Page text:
Reprinted with permission from hockeybuzz.com
When defenseman Nikita Zadorov was selected by his native Russia to attend their World Junior camp, he was in the midst helping his Buffalo Sabres team out of a season-long slump. It was late November and after starting the month with a 1-5-1 record, they seemed to be turning it around as the Sabres finished the month on a 5-1 run. One of the key ingredients in that turnaround was Zadorov.
Zadorov was paired with fellow 2013 first round pick Rasmus Ristolainen and the two would help anchor the blueline behind the top pairing of Tyler Myers and a surprising Tyson Strachan, who replaced the injured Josh Gorges. With things seemingly falling into place, the team on a roll and Zadorov looking like he belonged, the Sabres would've been hard-pressed to allow him to head to the WJC for a few weeks.
As always, things can change. The team has been slipping in December and Zadorov has taken a slight step back.
During this rebuild, the Sabres' organization has the present taking a back seat to long-term development. Players like Mark Pysyk and Mikhail Grigorenko are in Rochester even though a strong case could be made for them to be with the big club. 2014 second-overall pick Sam Reinhart is with his Kootenay Ice junior team after a nine-game audition with the Sabres to start the year. Although he didn't light things up in the NHL, the Sabres' could have kept him. His skill-level is well above junior, but given the choice between the NHL and CHL, they chose the latter.
In keeping with that theme, had there not been a tug of war between the CHL and the KHL, Zadorov would have been in junior now, giving him at least one more year of seasoning. When he came into camp this year he wasn't ready for the NHL, but while the whole process was unfolding, the coaching staff and trainers set him straight and he came out pretty strong.
Now comes the next phase which is whether it's best for him to stay under the watchful eye of the Sabres or head to his Russian team for the WJC in Toronto and Montreal which takes place between December 26 and January 5.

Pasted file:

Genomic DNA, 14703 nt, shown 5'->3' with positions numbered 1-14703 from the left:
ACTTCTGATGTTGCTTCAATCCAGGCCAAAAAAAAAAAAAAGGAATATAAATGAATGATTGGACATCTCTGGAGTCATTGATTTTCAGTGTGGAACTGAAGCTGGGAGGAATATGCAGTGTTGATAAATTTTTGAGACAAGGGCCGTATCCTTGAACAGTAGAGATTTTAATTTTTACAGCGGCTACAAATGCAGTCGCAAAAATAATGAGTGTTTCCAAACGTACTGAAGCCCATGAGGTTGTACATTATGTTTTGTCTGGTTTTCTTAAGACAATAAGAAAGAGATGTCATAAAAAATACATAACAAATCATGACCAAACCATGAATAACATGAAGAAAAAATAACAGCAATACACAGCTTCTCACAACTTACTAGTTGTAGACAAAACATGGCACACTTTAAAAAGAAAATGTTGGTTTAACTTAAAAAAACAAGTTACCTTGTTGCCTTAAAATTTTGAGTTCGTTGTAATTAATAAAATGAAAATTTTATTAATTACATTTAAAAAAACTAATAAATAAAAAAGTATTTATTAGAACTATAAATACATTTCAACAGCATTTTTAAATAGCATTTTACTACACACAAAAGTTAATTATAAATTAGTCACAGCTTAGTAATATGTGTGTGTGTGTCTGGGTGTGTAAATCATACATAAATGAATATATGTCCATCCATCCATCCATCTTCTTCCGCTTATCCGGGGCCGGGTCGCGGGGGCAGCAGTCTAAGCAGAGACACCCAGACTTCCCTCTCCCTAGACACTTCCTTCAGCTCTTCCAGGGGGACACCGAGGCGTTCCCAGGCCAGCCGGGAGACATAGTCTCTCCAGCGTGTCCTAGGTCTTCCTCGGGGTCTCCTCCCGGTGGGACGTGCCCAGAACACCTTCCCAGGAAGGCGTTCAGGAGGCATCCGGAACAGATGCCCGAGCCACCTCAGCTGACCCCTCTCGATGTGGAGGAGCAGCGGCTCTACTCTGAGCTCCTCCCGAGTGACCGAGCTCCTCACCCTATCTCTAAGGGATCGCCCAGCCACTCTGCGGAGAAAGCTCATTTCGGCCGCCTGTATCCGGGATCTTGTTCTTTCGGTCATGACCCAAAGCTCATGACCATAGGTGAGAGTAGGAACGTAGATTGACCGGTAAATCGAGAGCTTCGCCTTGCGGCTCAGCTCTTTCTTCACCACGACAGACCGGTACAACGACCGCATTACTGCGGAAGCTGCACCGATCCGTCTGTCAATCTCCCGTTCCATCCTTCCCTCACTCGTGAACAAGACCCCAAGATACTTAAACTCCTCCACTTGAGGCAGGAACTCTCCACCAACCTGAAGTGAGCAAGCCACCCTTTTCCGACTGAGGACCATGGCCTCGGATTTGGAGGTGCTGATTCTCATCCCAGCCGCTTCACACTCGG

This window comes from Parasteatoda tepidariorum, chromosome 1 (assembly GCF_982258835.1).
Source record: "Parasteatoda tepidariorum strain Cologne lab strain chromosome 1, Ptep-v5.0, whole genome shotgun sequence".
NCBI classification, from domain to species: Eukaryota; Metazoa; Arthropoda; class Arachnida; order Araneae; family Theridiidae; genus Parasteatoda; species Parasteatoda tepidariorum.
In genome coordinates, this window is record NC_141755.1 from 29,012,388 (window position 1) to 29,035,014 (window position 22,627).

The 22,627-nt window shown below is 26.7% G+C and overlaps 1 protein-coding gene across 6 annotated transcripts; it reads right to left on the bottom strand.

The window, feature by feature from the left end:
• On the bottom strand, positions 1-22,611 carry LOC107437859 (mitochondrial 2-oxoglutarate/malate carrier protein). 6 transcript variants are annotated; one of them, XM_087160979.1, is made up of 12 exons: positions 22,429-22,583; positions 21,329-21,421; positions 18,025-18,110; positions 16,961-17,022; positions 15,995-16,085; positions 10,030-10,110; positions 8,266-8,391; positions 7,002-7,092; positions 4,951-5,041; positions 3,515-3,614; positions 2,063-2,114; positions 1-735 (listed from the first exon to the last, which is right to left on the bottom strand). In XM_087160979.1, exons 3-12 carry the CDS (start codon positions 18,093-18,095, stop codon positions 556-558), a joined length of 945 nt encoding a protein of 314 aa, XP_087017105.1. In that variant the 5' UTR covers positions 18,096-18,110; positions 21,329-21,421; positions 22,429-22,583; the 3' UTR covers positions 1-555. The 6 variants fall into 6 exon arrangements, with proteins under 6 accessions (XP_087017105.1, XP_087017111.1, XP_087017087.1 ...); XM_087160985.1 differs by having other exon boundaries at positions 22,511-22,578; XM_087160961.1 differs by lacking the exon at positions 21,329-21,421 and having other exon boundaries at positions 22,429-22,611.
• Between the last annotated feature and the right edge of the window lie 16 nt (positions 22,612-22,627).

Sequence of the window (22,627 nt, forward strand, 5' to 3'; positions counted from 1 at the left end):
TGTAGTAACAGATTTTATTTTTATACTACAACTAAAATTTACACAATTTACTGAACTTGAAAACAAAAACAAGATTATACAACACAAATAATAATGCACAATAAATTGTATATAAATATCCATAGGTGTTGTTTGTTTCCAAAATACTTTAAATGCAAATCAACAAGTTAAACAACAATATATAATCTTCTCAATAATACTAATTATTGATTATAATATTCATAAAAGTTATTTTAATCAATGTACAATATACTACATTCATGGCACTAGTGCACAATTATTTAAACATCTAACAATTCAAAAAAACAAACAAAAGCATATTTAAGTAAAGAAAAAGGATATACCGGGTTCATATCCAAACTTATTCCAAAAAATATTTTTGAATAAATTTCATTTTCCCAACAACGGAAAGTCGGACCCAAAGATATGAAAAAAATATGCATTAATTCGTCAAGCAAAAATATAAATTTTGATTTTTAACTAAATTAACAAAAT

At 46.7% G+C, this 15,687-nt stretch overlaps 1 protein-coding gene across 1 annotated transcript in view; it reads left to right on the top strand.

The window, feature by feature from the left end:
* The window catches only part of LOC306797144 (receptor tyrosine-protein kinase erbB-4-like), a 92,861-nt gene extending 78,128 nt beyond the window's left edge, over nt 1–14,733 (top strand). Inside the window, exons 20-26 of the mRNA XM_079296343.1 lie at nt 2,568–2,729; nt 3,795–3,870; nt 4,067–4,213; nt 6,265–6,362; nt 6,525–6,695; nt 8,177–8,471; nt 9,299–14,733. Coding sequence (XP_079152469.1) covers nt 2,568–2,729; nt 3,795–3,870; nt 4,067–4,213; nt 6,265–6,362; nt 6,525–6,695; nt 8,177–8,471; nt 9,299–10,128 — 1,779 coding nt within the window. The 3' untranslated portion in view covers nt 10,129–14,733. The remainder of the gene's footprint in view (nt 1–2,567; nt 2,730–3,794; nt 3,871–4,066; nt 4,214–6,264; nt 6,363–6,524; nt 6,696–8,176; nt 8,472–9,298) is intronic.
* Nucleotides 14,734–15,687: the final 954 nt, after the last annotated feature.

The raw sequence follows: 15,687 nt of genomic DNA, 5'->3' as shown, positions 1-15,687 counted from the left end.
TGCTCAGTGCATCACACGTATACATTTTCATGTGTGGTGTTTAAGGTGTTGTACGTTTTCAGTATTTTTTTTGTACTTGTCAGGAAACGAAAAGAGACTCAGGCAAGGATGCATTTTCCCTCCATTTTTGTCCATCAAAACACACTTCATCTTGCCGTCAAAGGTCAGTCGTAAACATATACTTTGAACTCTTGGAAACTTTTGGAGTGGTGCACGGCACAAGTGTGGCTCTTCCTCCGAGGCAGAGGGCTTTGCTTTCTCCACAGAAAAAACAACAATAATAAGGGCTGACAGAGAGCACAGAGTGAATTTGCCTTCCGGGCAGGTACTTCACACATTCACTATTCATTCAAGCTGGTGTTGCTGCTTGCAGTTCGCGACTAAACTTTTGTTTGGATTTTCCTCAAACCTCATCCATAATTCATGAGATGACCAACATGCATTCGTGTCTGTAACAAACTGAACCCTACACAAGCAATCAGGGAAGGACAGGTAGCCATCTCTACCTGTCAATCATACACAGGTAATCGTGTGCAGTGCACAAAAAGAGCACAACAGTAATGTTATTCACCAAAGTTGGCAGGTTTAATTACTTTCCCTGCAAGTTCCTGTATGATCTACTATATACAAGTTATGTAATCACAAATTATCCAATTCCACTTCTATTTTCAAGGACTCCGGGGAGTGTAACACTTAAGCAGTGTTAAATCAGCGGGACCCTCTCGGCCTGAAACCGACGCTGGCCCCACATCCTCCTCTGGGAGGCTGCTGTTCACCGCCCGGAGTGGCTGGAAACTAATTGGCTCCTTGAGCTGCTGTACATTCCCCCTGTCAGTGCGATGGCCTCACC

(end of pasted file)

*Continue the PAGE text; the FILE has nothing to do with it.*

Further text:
It's a no-brainer. Zadorov should hit the 2015 WJC with his Russian countrymen.
If one was worried about how it would affect the Sabres and their climb to respectability, one should remember just how far a respectable (read, middling) Buffalo team went over the course of the last six years or so. Despite them raising some eyebrows during their little hot streak to end November, there's still a major talent-gap between Buffalo and nearly every other team in the league. It's something that will continue to be so the rest of the season and if you're thinking playoffs, google Jim Mora's answer to playoff talk.
Though there is a big gap now, there's a rising tide of prospects that will soon close it. Hockeysfuture has the Sabres at the top of their organizational rankings for prospects and the fact that eight Sabres prospects have been invited to WJC camps confirms it. Set to join their respective countries as invitees are USA's Hudson Fasching and JT Compher, Canada's Reinhart and Nicolas Baptiste, Sweden's Victor Olofsson and Jonas Johansson, the Czech Republic's Vaclav Karabacek and Russia's Zadorov.
The future looks extremely bright, but it's a future that will be on hold for the remainder of this season as the team continues to reset. There's no real need to rush anyone in the system.
Even though Zadorov forced his way into the lineup, he's still only 19 yrs. old as Sabres head coach Ted Nolan reminded us today on WGR, "He may look like a big man," said Nolan to host Howard Simon, "but he's still a teenager."
Although the organization has not made a formal statement, Nolan said that GM Tim Murray in the past has allowed players to leave their NHL teams to play in the tournament. And from his statements on GR, Nolan seems to be a firm believer in allowing youngins to compete against players in their own age group.
Nolan pointed to Ristolainen's experience with Finland during last year's WJC. The Finnish defenseman scored the gold medal goal in overtime "and he was on a victory tour for two weeks before he got back here," chuckled Nolan. "That experience alone," continued Nolan, "I think had a big impact on getting him ready for this season. I'm a big believer of flourishing in your own peer group."
Even though Zadorov already on last years WJC All Tourney Team (along with Ristolainen) in helping Russia to a bronze medal, it couldn't hurt to go for the gold this year. He'll be playing against the likes of projected first overall pick Connor McDavid and the other two projected top picks Jack Eichel and Noah Hanifin as well as Reinhart and the best junior talent from around the world. These will be the players he'll be facing year after year at the NHL-level. Doing what Ristolainen did last season and what the Sabres Jake McCabe did for his gold medal winning Team USA the year before is a priceless hockey experience.
Perhaps Kris Baker of sabresprospects.com put it best when it comes to Zadorov and how this decision will affect his development.
"Remaining in Buffalo and gaining both confidence and valuable big league experience could only lend to his long-term development as a player.
On the other hand, the potential to lead his country's peer group in pursuit of a gold medal certainly can't hinder him hockey-wise, and can actually prove positive in terms of developing a human being."
Here's to seeing Zadorov at the WJC and continuing his development as a hockey player and human being.
Ristolainen's gold medal goal thanks to FinnishHockeyNews: